To figure out why this is, Ph.D. student Alberto Palleroni and a team tagged 5235 pigeons in the vicinity of Davis, California. Then, they monitored 1485 falcon-on-pigeon attacks over a seven-year span. The researchers found that although white-rumped pigeons comprised 20 to 25 percent of the area's pigeon population, they represented less than 2 percent of all the observed pigeons that were killed by falcons; the vast majority of the victims had blue rumps. Palleroni and his team rounded up 756 white- and blue-rumped pigeons and swapped their rump feathers by clipping and pasting white feathers on blue rumps, and vice versa. The falcons had a much easier time spotting and catching the newly blue-rumped pigeons, while the pigeons that received the white feathers saw predation rates plummet.

Close observation revealed that the white patches distract birds of prey. In the wild, falcons dive-bomb other winged animals from above at high speeds. Some pigeons respond by rolling away in midair, and on a spiraling bird, white rump feathers can be eye-catching, which means that a patch of them may divert a hungry raptor's focus long enough to make the carnivore miscalculate and zip right past its intended victim.

11. DODOS WERE RELATED TO TODAY'S PIGEONS.

Two blue and green Nicobar pigeons.
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Though most of this list focuses on the rock pigeon, there are 308 living species of pigeons and doves. Together, they make up an order of birds known as the columbiformes. The extinct dodo belonged to this group as well.

Flightless and (somewhat) docile, dodos once inhabited Mauritius, an island near Madagascar. The species had no natural predators, but when human sailors arrived with rats, dogs, cats, and pigs, it began to die out, and before the 17th century came to a close, the dodo had vanished altogether. DNA testing has confirmed that pigeons are closely related to the dodo, and the vibrant Nicobar pigeon (above) is its nearest genetic relative. A multi-colored bird with iridescent feathers, this near-threatened creature is found on small islands in the South Pacific and off Asia. Unlike the dodo, it can fly.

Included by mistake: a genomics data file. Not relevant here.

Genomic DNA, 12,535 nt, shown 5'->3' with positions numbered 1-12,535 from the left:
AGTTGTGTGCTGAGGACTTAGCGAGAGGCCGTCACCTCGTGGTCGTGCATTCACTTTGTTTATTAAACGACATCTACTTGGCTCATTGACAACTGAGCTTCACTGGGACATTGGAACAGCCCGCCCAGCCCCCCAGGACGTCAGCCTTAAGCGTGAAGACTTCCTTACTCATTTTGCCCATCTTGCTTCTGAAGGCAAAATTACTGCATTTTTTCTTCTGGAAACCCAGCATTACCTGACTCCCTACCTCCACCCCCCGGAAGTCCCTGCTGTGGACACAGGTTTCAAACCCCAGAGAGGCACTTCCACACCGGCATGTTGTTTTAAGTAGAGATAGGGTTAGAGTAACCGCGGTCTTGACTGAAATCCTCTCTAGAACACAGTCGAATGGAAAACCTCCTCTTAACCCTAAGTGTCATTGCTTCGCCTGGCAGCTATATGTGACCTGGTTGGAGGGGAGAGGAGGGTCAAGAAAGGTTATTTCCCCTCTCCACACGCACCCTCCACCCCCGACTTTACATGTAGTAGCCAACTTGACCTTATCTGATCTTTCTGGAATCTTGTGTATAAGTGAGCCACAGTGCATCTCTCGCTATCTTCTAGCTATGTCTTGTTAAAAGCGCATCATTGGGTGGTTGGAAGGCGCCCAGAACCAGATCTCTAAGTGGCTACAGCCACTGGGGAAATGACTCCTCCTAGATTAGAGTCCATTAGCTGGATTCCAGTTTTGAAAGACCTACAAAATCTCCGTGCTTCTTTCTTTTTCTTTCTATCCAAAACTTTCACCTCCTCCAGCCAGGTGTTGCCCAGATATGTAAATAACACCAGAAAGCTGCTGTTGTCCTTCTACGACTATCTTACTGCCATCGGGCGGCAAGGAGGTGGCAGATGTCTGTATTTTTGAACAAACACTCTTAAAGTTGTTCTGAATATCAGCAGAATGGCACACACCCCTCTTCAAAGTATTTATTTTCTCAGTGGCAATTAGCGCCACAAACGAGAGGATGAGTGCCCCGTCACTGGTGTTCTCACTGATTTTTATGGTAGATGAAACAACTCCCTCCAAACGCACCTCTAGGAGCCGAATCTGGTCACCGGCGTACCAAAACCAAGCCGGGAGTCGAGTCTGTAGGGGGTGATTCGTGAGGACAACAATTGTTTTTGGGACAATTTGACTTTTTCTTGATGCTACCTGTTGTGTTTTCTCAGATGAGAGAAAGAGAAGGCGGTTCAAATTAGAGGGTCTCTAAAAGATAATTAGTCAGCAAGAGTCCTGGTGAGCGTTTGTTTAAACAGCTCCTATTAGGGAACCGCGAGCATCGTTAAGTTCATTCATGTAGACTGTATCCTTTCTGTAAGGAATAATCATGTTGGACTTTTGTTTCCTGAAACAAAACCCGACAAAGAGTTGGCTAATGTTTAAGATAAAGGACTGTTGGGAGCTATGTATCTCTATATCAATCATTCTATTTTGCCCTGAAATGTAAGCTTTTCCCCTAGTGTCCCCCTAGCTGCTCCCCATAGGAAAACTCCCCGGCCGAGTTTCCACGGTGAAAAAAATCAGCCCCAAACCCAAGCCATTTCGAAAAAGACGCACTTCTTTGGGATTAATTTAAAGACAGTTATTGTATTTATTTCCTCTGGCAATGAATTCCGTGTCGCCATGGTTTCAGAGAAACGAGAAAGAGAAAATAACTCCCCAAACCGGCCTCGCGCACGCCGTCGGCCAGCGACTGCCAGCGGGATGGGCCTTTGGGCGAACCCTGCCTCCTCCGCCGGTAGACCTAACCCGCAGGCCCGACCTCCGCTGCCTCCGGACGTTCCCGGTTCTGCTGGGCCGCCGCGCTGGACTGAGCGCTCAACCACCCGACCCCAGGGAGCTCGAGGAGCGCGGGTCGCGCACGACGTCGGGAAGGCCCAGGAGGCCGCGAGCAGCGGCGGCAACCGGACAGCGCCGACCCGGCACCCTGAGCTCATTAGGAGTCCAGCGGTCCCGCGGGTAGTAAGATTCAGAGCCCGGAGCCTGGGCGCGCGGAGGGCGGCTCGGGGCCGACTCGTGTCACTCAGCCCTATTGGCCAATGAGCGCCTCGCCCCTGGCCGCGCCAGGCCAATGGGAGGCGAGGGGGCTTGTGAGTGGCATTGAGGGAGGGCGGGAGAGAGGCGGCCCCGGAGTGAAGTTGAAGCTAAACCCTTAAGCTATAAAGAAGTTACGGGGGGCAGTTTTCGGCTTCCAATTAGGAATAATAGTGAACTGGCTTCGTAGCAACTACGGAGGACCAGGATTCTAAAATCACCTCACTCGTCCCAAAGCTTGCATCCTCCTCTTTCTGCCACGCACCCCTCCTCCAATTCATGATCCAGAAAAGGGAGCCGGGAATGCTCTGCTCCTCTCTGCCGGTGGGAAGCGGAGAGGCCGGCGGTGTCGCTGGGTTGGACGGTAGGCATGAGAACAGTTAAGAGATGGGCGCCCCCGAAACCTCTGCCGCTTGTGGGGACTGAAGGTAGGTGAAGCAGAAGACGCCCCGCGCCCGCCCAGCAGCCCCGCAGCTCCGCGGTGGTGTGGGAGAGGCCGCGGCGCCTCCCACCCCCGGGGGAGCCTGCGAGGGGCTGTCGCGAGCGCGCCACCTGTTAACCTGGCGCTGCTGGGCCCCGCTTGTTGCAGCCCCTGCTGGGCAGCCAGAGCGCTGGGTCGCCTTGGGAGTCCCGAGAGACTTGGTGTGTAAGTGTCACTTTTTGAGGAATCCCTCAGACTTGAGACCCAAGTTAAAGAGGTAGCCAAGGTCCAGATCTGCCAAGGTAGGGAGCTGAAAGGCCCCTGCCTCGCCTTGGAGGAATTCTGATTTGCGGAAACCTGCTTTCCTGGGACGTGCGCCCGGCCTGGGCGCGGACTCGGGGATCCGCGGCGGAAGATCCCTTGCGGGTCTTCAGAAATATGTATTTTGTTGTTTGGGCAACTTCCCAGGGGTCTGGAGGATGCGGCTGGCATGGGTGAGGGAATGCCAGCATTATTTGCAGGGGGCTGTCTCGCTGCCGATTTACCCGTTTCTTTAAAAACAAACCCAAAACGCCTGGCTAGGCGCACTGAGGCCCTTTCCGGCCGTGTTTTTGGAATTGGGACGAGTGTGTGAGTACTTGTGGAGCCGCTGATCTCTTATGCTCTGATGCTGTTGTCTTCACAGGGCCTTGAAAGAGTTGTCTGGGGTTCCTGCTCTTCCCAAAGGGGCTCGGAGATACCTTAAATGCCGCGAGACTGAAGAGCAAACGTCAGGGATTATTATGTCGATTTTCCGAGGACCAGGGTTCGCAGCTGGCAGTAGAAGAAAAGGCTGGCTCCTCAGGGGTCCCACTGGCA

12. AT ONE POINT, MORE THAN ONE-QUARTER OF ALL THE BIRDS LIVING IN THE U.S. MAY HAVE BEEN PASSENGER PIGEONS.

Wild/feral rock pigeons reside in all 50 states, which makes it easy to forget that they're invasive birds. Originally native to Eurasia and northern Africa, the species was (most likely) introduced to North America by French settlers in 1606. At the time, a different kind of columbiform—this one indigenous—was already thriving there: the passenger pigeon (Ectopistes migratorius). As many as 5 billion of them were living in America when England, Spain, and France first started colonizing, and they may have once represented anywhere from 25 to 40 percent of the total U.S. bird population. But by the early 20th century, they had become a rare sight, thanks to overhunting, habitat loss, and a possible genetic diversity issue. The last known passenger pigeon—a captive female named Martha—died on September 1, 1914.

13. THEY'RE REALLY GOOD AT MULTITASKING.

According to one study, they're more efficient multitaskers than people are. Scientists at Ruhr-Universitat Bochum put together a test group of 15 humans and 12 pigeons and trained all of them to complete two simple jobs (like pressing a keyboard once a light bulb came on). They were also put in situations wherein they'd need to stop working on one job and switch over to another. In some trials, the participants had to make the change immediately. During these test runs, humans and pigeons switched between jobs at the same speed.

But in other trials, the test subjects were allowed to complete one assignment and then had to wait 300 milliseconds before moving on to the next job. Interestingly, in these runs, the pigeons were quicker to get started on that second task after the period ended. In the avian brain, nerve cells are more densely packed, which might enable our feathered friends to process information faster than we can under the right circumstances.